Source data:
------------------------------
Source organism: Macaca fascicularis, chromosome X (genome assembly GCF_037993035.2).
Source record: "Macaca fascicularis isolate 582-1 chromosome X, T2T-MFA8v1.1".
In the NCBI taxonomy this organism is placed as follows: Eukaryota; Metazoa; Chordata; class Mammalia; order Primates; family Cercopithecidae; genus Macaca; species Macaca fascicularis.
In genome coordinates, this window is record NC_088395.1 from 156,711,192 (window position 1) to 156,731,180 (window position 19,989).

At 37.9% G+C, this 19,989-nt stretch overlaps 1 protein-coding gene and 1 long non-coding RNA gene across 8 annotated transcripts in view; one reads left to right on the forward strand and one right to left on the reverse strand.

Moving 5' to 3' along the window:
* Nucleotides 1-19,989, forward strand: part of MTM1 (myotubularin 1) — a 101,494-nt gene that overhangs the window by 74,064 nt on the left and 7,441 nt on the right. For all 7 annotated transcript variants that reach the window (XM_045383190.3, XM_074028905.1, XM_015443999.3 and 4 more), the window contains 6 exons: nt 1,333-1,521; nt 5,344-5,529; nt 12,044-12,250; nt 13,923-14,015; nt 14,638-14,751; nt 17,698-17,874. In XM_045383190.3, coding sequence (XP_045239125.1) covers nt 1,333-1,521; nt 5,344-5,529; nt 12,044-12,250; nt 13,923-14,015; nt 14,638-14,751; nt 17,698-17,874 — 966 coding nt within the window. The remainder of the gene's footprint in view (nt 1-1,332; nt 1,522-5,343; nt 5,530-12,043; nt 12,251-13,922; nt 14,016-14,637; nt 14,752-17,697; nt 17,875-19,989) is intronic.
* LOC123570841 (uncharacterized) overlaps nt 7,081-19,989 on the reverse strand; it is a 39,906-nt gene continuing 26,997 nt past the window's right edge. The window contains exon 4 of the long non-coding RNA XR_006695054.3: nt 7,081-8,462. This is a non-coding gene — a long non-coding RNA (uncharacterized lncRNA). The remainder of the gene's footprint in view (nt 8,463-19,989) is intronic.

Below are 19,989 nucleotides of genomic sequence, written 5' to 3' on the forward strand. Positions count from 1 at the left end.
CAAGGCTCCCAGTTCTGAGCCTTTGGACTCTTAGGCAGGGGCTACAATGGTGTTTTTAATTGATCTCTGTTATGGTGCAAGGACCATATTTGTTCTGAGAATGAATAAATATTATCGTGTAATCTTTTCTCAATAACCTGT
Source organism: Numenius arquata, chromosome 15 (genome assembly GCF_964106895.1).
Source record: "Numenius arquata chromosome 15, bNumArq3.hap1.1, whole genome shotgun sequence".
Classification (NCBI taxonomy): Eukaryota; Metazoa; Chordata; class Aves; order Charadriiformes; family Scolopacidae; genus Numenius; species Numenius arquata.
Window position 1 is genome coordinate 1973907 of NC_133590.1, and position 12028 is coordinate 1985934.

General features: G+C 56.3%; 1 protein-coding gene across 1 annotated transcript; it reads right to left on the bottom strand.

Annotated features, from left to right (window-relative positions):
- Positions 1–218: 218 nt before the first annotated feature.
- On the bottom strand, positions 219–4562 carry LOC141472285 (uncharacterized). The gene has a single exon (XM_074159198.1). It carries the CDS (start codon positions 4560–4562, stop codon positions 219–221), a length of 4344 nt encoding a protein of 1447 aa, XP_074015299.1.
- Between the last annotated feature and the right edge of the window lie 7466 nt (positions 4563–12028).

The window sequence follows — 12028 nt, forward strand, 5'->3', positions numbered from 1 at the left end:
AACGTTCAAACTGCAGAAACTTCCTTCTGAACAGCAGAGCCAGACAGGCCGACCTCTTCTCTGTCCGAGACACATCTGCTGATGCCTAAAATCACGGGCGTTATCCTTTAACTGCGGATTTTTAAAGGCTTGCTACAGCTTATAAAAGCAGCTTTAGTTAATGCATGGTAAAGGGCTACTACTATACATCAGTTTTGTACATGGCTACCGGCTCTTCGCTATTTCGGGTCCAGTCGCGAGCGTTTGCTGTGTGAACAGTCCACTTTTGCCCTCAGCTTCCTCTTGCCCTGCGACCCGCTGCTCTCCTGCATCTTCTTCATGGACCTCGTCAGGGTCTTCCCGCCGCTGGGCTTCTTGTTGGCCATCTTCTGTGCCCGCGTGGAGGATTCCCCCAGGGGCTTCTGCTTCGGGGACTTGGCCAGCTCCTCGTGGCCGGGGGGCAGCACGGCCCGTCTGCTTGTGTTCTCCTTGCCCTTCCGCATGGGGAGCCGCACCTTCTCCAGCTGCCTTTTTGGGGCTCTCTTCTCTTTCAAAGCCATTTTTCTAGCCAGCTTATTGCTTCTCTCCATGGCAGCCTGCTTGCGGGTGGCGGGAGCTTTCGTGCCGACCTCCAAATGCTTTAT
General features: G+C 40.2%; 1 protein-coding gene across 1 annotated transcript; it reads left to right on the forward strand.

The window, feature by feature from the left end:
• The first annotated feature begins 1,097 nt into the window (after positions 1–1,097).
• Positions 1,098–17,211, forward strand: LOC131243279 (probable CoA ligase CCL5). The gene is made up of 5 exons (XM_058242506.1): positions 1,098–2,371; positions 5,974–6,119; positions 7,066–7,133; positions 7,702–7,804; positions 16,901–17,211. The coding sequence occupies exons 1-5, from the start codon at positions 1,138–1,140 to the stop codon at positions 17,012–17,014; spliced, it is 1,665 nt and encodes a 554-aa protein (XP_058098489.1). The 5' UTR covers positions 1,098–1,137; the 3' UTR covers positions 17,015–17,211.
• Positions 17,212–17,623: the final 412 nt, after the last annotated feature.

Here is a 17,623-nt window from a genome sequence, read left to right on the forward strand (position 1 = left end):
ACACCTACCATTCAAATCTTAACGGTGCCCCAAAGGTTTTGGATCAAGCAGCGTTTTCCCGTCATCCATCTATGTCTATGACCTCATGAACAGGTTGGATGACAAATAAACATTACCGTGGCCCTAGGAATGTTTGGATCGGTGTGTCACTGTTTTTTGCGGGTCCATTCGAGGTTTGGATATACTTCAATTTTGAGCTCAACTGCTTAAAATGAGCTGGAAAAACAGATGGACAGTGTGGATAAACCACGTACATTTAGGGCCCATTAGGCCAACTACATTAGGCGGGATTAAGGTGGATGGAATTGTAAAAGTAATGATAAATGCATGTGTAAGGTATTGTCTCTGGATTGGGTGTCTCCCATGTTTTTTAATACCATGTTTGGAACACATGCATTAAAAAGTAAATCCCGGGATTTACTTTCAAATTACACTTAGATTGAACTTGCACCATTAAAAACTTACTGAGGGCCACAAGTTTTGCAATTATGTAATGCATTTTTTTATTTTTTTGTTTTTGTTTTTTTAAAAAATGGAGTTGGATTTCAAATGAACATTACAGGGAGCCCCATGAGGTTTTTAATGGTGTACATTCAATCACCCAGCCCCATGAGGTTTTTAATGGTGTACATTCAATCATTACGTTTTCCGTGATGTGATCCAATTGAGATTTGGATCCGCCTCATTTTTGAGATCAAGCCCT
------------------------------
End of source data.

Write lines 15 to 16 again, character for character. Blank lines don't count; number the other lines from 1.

General features: G+C 56.3%; 1 protein-coding gene across 1 annotated transcript; it reads right to left on the bottom strand.

Annotated features, from left to right (window-relative positions):